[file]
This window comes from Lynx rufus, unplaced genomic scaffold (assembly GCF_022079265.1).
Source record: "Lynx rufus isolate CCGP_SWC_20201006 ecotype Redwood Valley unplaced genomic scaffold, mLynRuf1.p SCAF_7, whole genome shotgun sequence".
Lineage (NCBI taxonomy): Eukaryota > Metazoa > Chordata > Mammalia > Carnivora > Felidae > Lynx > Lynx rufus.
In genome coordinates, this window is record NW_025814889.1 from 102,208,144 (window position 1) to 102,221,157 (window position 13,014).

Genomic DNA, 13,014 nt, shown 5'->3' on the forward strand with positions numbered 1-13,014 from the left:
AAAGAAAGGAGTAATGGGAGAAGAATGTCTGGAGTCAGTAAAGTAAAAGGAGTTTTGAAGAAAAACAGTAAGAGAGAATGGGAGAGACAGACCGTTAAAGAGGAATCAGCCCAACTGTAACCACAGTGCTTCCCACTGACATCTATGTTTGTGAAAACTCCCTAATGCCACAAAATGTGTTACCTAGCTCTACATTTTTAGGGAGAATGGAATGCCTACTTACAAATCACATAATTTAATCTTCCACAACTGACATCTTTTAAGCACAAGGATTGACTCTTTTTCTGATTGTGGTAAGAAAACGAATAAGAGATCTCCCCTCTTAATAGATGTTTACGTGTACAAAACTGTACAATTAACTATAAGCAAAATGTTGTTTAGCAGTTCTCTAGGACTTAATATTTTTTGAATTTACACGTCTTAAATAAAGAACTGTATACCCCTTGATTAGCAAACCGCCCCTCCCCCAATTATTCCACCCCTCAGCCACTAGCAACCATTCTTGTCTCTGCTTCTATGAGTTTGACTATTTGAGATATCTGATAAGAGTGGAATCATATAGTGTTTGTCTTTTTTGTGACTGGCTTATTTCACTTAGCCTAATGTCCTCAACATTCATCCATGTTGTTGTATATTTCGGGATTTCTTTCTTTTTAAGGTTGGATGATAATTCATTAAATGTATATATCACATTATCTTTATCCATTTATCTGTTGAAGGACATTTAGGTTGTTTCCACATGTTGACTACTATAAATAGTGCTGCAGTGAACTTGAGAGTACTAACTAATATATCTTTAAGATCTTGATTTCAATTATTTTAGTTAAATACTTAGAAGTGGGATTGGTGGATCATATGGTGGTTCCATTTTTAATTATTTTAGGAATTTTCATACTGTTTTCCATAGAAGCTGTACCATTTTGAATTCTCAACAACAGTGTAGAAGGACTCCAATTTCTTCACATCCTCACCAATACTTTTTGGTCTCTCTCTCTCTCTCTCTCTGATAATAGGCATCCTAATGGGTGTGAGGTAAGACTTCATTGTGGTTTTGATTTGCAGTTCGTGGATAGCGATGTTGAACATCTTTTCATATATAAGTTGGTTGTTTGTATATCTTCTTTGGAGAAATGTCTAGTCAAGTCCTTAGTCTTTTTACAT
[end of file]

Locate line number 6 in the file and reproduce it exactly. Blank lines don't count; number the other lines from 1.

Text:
AAAGAAAGGAGTAATGGGAGAAGAATGTCTGGAGTCAGTAAAGTAAAAGGAGTTTTGAAGAAAAACAGTAAGAGAGAATGGGAGAGACAGACCGTTAAAGAGGAATCAGCCCAACTGTAACCACAGTGCTTCCCACTGACATCTATGTTTGTGAAAACTCCCTAATGCCACAAAATGTGTTACCTAGCTCTACATTTTTAGGGAGAATGGAATGCCTACTTACAAATCACATAATTTAATCTTCCACAACTGACATCTTTTAAGCACAAGGATTGACTCTTTTTCTGATTGTGGTAAGAAAACGAATAAGAGATCTCCCCTCTTAATAGATGTTTACGTGTACAAAACTGTACAATTAACTATAAGCAAAATGTTGTTTAGCAGTTCTCTAGGACTTAATATTTTTTGAATTTACACGTCTTAAATAAAGAACTGTATACCCCTTGATTAGCAAACCGCCCCTCCCCCAATTATTCCACCCCTCAGCCACTAGCAACCATTCTTGTCTCTGCTTCTATGAGTTTGACTATTTGAGATATCTGATAAGAGTGGAATCATATAGTGTTTGTCTTTTTTGTGACTGGCTTATTTCACTTAGCCTAATGTCCTCAACATTCATCCATGTTGTTGTATATTTCGGGATTTCTTTCTTTTTAAGGTTGGATGATAATTCATTAAATGTATATATCACATTATCTTTATCCATTTATCTGTTGAAGGACATTTAGGTTGTTTCCACATGTTGACTACTATAAATAGTGCTGCAGTGAACTTGAGAGTACTAACTAATATATCTTTAAGATCTTGATTTCAATTATTTTAGTTAAATACTTAGAAGTGGGATTGGTGGATCATATGGTGGTTCCATTTTTAATTATTTTAGGAATTTTCATACTGTTTTCCATAGAAGCTGTACCATTTTGAATTCTCAACAACAGTGTAGAAGGACTCCAATTTCTTCACATCCTCACCAATACTTTTTGGTCTCTCTCTCTCTCTCTCTCTGATAATAGGCATCCTAATGGGTGTGAGGTAAGACTTCATTGTGGTTTTGATTTGCAGTTCGTGGATAGCGATGTTGAACATCTTTTCATATATAAGTTGGTTGTTTGTATATCTTCTTTGGAGAAATGTCTAGTCAAGTCCTTAGTCTTTTTACAT